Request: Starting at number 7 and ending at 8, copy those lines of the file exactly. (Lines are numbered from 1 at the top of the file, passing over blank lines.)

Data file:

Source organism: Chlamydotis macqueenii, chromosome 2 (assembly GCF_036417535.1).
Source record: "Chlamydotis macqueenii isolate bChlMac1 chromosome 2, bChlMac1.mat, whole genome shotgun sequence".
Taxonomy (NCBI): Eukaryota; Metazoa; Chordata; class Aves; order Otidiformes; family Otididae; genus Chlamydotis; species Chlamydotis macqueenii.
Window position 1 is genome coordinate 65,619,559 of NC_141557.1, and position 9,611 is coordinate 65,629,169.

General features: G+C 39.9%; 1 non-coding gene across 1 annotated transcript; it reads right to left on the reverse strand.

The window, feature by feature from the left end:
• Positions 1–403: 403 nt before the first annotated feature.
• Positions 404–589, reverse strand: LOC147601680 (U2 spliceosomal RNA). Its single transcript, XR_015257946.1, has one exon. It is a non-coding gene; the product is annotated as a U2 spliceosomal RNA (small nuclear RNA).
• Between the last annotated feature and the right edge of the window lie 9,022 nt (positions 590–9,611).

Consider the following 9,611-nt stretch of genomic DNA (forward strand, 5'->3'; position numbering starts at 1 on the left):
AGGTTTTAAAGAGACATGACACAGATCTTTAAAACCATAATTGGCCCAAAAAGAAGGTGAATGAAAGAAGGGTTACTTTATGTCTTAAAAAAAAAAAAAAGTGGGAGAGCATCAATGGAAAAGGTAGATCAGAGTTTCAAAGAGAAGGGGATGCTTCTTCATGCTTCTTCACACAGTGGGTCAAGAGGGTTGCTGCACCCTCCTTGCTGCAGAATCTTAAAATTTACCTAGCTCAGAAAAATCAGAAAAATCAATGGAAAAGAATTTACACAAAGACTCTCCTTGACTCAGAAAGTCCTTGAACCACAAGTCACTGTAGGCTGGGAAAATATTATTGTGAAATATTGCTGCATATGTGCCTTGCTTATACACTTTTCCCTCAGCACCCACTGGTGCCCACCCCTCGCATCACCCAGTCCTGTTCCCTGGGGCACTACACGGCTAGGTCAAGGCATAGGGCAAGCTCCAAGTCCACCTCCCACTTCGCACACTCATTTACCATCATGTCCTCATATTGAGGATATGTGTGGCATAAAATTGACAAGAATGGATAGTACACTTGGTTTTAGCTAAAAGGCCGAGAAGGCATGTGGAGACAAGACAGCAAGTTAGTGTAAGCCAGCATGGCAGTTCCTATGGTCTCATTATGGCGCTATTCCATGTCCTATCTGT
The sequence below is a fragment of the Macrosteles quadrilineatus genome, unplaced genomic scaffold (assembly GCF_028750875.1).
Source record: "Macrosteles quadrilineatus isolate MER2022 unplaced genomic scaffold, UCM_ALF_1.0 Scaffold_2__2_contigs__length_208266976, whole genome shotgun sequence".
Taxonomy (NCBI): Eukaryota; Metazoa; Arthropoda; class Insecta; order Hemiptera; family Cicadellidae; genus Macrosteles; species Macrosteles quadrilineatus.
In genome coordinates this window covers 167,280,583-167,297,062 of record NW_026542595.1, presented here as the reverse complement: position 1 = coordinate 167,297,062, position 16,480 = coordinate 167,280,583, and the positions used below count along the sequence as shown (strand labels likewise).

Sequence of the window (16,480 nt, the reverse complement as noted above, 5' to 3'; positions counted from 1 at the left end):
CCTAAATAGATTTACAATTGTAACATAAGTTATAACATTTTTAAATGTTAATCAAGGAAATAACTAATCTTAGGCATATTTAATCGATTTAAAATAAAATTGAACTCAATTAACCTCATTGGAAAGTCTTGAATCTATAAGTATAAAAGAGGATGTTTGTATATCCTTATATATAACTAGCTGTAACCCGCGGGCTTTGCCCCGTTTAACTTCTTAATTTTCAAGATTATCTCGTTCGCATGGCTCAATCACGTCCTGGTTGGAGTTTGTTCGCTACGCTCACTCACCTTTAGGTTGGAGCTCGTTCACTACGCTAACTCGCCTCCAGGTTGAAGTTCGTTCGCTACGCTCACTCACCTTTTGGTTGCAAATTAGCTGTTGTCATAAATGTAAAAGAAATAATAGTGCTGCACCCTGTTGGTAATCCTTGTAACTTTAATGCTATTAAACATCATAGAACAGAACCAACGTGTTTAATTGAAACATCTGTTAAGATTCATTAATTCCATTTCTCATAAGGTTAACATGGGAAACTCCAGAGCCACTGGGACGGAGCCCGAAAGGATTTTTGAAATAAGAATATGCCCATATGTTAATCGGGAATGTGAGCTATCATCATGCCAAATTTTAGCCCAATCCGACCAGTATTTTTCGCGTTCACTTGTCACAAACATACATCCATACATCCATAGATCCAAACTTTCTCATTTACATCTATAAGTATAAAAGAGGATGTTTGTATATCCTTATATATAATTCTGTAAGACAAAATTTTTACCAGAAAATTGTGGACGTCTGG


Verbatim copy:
• Positions 1–403: 403 nt before the first annotated feature.
• Positions 404–589, reverse strand: LOC147601680 (U2 spliceosomal RNA). Its single transcript, XR_015257946.1, has one exon. It is a non-coding gene; the product is annotated as a U2 spliceosomal RNA (small nuclear RNA).